Applaud constructive behavior from College Republicans


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The University of Iowa College Republicans will set up shop on the Pentacrest every Monday and Tuesday in September as part of a wider push by the College Republican National Committee to increase participation in college communities. The program’s goal is to increase on-campus awareness, recruit new members, and, most importantly, register students to vote.

“We want students to vote in Iowa City because this is a battleground state, and in most cases, they live here nine months out of the year,” said Kelsey Boehm, the head of the UI College Republicans, to The Daily Iowan in August.

This active push to register voters represents a valuable campus service and is a welcome departure from the College Republicans’ typically inflammatory recruitment efforts epitomized by its annual spring event known as “Conservative Coming Out Week.”

In April 2011, the College Republicans launched its controversial weeklong celebration of conservatism by imploring those kindred spirits keeping a low profile in left-leaning Iowa City to “come out of the closet.”

The message was received quite poorly by many, including members of the local LGBT community, who argued that revealing one’s conservatism did not involve the same degree of personal risk as revealing one’s sexuality.

"We feel that this use of ‘coming out’ is being used to sensationalize and provide satire to the College Republican cause," the University of Iowa’s Gay Lesbian Bisexual Transgender Allied Union wrote in an April press release.

Though members of the College Republicans, including former President John Twillmann insisted that Conservative Coming Out Week was sincerely named, one night’s tongue-in-cheek “Animal Rights Barbecue” belied the organization’s penchant for mischievous witticism.

So, while the charges of bigotry leveled by some against the College Republicans may have been overblown, it should be said that the group’s annual attempt to get its opponents’ collective goat is harmful to civil discourse, blatantly condescending, and very, very smug.

Attempts to boost voter registration, however, are admirable regardless of the party affiliation or past behavior of the registrars. This is doubly true when such programs focus on young voters, who are typically less likely to participate in the political process than their older counterparts.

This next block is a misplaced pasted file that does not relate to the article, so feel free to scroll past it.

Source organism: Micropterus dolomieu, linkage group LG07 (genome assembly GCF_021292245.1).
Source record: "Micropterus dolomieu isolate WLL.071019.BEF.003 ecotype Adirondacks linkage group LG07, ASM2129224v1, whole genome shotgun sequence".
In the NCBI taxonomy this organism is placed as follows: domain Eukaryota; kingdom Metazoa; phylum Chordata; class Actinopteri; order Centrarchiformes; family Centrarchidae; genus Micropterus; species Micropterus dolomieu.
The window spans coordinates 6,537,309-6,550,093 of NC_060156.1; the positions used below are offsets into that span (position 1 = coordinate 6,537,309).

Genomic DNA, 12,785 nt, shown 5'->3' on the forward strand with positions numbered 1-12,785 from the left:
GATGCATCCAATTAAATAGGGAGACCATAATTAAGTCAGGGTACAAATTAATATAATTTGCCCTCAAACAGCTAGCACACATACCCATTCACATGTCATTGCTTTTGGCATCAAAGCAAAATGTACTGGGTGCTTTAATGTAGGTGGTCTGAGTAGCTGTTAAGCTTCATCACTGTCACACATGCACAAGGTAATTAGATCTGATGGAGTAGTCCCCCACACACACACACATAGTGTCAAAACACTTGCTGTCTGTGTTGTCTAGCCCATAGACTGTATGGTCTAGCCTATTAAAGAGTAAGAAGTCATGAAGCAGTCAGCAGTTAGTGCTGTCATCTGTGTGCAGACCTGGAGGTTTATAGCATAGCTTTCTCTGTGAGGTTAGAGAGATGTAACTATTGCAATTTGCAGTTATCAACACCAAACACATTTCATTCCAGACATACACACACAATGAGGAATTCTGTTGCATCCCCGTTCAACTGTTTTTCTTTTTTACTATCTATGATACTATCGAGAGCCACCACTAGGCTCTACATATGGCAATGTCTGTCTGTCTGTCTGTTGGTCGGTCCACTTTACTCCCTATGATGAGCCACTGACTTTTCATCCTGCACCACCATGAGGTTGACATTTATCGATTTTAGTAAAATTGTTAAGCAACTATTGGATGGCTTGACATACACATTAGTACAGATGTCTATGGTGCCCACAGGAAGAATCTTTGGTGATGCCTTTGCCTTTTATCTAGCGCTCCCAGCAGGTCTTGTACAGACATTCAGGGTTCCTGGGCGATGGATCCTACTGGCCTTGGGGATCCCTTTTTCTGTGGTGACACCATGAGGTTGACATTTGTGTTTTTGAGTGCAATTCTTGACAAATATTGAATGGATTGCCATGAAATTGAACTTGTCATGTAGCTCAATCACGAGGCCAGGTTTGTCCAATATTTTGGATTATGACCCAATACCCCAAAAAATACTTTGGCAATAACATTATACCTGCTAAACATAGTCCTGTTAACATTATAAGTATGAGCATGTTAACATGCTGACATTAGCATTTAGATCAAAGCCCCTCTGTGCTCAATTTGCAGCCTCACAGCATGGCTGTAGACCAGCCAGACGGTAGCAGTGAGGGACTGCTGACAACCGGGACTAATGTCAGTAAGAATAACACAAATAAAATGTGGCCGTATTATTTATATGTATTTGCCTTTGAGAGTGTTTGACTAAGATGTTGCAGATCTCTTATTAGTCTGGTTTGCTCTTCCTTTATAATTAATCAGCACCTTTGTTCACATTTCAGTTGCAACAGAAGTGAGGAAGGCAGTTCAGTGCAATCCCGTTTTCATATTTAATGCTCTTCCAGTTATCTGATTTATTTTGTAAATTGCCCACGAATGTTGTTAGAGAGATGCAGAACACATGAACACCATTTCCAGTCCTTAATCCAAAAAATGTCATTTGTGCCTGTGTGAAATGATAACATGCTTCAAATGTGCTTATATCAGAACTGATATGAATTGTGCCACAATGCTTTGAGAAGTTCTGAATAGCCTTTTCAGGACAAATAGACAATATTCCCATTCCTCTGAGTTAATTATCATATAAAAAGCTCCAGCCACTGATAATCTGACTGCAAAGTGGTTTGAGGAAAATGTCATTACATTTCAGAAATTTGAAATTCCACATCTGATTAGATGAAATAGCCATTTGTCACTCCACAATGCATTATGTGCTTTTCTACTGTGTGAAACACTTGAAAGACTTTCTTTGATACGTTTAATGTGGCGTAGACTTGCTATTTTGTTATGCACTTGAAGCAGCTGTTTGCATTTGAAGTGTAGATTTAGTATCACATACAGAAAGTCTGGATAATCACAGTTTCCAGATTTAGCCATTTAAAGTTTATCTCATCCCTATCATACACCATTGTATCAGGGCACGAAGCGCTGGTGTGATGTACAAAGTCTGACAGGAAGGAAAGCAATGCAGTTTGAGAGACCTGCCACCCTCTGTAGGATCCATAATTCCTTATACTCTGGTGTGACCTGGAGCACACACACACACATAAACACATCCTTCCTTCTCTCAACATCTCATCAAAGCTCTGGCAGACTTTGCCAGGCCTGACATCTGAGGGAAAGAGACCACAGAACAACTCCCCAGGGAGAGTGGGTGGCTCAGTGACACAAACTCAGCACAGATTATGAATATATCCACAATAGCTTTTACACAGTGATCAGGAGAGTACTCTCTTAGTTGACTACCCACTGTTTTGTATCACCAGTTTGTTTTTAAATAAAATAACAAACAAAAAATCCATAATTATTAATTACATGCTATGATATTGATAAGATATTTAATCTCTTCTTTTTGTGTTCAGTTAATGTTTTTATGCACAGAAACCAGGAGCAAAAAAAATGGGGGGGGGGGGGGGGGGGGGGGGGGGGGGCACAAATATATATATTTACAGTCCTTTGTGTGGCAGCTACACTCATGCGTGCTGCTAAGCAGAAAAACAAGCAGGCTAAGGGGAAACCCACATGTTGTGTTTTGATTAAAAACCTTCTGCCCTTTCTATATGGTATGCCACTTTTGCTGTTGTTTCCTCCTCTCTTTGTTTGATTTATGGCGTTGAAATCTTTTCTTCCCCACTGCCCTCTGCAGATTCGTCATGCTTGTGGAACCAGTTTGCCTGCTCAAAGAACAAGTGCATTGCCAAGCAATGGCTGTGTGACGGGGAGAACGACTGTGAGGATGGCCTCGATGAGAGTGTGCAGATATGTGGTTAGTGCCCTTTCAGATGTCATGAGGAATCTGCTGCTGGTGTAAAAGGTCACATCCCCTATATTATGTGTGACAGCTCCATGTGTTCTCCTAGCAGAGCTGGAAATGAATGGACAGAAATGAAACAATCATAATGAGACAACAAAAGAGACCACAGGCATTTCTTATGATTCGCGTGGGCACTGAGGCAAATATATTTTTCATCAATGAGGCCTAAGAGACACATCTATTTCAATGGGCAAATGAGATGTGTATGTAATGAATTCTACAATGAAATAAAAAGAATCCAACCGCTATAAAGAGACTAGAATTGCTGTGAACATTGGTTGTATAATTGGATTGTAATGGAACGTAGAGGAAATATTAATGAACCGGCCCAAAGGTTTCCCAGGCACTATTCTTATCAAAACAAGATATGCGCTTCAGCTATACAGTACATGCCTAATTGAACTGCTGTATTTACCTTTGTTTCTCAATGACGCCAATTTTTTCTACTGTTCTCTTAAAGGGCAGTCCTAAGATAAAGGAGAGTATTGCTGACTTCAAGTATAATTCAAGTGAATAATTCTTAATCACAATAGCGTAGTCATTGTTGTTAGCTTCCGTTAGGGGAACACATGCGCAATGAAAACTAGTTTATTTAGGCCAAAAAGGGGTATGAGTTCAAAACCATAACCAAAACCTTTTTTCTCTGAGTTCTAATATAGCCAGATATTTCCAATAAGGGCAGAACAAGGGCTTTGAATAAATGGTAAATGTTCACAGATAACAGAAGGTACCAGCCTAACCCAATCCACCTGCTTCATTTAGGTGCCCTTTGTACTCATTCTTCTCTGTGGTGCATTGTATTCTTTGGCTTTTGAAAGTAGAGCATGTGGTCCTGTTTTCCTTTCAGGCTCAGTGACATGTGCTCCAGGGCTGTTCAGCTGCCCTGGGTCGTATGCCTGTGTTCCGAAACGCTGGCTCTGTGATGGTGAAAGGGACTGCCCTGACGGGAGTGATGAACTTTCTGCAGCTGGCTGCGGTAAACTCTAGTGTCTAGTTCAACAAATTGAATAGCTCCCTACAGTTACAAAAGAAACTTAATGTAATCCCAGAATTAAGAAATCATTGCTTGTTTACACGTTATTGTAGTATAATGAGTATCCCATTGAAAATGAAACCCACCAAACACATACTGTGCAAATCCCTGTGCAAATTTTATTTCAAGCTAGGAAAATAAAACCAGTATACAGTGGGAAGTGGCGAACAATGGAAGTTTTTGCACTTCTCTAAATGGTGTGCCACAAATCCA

In the 2008 general election, only 61 percent of young voters (ages 18-29) were registered to vote, and only 51 percent actually voted, though that number was higher in Iowa and among young people with some college education.

This year’s general election will be competitive, particularly in swing-state Iowa, where President Obama and Mitt Romney are polling in a statistical dead heat. Young voters have the unique opportunity to make a distinct impact on the future of the country if they are effectively informed and mobilized.

We believe that every politically minded group on campus, including the University Democrats, should join in the push to register voters and maximize political participation among students at the University of Iowa.

Despite their divisive recent past, the College Republicans is leading the way this fall by taking the commendable step of moving beyond antagonism for the time being in favor of proactively encouraging civic responsibility. The group should not be alone in its fight.

We give credit where credit is due, and we hope to see the College Republicans remains a positive, constructive force on campus.

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